The Monday Roundup: Tokenism in advocacy, murals in Montreal, handcycling in London and more

The Monday Roundup: Tokenism in advocacy, murals in Montreal, handcycling in London and more

This week’s Monday Roundup is brought to you by Hassalo on Eighth, Portland’s newest bike-friendly community.

Here are the bike links from around the world that caught our eyes this week:

Bike-path murals: Montréal may allow them.

Bikes and disability: In London, about 15 percent of people with disabilities bike for transportation compared to 18 percent of people without disabilities, observes wheelchair handcyclist Isabelle Clement.

New York City’s Pulaski Bridge between Queens and Brooklyn has a “magnificent” new protected bike lane.

Tokenism in advocacy: “Sometimes we have to tokenize ourselves for the sake of pushing the movement forward,” said Los Angeles Bicycle Coalition Executive Director Tamika Butler. It’s the prompt for an uncomfortable, interesting piece about race in the biking movement.

“Interesting outriggers”: Seattle is voting on a ballot measure that would preserve or rebuild its allegedly architecturally significant Harbor Viaduct for elevated park space.

Drinking while driving: It’s still legal in Mississippi.

Road rules: After an advocacy campaign, Idaho’s driving test now asks about people biking and walking.

Bike-share equity: “Most bike-share systems are too small to provide useful transportation options,” writes NACTO’s bike-share expert.

Manufactured consent: CNN viewers see five times as much advertising by the oil industry as they do reporting on climate change.

Freeway bottleneck: Texas has cut congestion on State Route 161 by turning the shoulder of a two-lane bottleneck between two three-way stretches into a traffic lane, but some predict gains will be temporary as traffic expands to fill the demand.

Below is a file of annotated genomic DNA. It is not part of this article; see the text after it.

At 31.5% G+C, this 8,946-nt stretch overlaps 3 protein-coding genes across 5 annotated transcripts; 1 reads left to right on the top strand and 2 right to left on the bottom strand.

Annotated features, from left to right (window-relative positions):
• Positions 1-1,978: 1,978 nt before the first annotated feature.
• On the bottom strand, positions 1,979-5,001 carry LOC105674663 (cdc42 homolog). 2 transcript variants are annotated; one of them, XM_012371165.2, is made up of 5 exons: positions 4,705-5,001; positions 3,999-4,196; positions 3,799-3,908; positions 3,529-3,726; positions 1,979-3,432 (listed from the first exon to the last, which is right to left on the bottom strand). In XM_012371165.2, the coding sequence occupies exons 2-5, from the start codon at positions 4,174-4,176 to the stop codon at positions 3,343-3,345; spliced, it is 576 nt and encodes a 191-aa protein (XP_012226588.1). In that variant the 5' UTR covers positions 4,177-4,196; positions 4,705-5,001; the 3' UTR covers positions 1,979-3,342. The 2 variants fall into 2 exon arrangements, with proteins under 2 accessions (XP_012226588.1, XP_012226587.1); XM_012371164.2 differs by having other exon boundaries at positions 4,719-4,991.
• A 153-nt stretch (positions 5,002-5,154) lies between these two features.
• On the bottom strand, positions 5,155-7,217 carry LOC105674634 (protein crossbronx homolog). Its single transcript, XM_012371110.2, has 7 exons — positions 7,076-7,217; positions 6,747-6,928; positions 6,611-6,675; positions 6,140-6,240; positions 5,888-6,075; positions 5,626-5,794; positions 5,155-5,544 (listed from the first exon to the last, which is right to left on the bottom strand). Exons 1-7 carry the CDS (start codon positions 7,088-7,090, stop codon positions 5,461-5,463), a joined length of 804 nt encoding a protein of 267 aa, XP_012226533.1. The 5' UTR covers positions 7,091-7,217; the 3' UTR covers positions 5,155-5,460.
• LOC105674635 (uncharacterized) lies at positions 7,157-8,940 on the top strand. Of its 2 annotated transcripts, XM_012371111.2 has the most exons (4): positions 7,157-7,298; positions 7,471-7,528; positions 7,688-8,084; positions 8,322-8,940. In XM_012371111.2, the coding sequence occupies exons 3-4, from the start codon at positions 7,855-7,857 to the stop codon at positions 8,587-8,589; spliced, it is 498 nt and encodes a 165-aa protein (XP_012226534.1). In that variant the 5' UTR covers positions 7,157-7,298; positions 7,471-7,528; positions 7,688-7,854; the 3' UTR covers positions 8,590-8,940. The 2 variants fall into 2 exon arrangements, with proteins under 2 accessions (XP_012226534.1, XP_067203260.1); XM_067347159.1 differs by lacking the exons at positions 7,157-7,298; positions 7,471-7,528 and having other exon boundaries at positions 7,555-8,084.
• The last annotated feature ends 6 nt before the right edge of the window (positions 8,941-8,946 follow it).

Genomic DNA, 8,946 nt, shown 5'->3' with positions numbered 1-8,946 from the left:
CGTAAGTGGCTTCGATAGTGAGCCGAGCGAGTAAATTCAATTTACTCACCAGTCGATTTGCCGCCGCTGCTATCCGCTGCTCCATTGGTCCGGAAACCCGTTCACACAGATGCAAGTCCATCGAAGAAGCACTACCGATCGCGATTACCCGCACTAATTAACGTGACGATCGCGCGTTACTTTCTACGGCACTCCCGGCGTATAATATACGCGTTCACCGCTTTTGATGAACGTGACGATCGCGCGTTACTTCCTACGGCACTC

Auto lobby: Google, Ford, Uber, Lyft and Volvo have teamed up to create the Self-Driving Coalition for Safer Streets, the first lobby group for self-driving cars.

Roof racks: Aerodynamic drag from roof racks might be responsible for 1 percent of all national fuel consumption by cars and SUVs. (The other 99 percent: yep, it’s the cars and SUVs.)







Frankentrike: It’s electric-assisted, hauls 500 pounds of cargo, gets 900 miles to the gallon-equivalent and is currently fundraising on Indiegogo.

Vision Zero: The growing movement to aim for zero traffic deaths draws coverage in Fortune magazine.

Measuring urbanism: Portland-based City Observatory has created a “Storefront Index” that measures the vibrancy of an area by number and concentration of commercial shops. (Portland’s downtown ranks 10th nationally in a virtual tie with Seattle.)

Measuring walking: Walk Score measures walkability of a location by the variety of destination types within walking distance. Portland’s rose in 2016, but not as fast as others like St. Louis or Los Angeles, which now top us; we’re 16th.

Mountain biking: After three years’ advocacy, a new 4.5-mile trail is the start of a planned system at Silver Falls State Park near Salem.

Parking: With many competing needs on major streets, “San Francisco Needs to Get Out of the Car Storage Business,” writes Streetsblog SF.

Study tour: Mayor Charlie Hales was in Copenhagen last week, riding bikes with U.S. Transportation Secretary Anthony Foxx and the Danish Cycling Embassy.

Root causes: The problem with texting while driving isn’t actually the texting, notes FastCoExist. It’s the driving.

Montana crowdfunding: Missoula’s nonprofit bike shop is looking to buy the land it operates on.

Car-free Champs-Élysées: Starting on Sunday, the most famous street in the world will be pedestrian-only one day a month.

If you come across a noteworthy bicycle story, send it in via email, Tweet @bikeportland, or whatever else and we’ll consider adding it to next Monday’s roundup.

— Michael Andersen, (503) 333-7824 – michael@bikeportland.org

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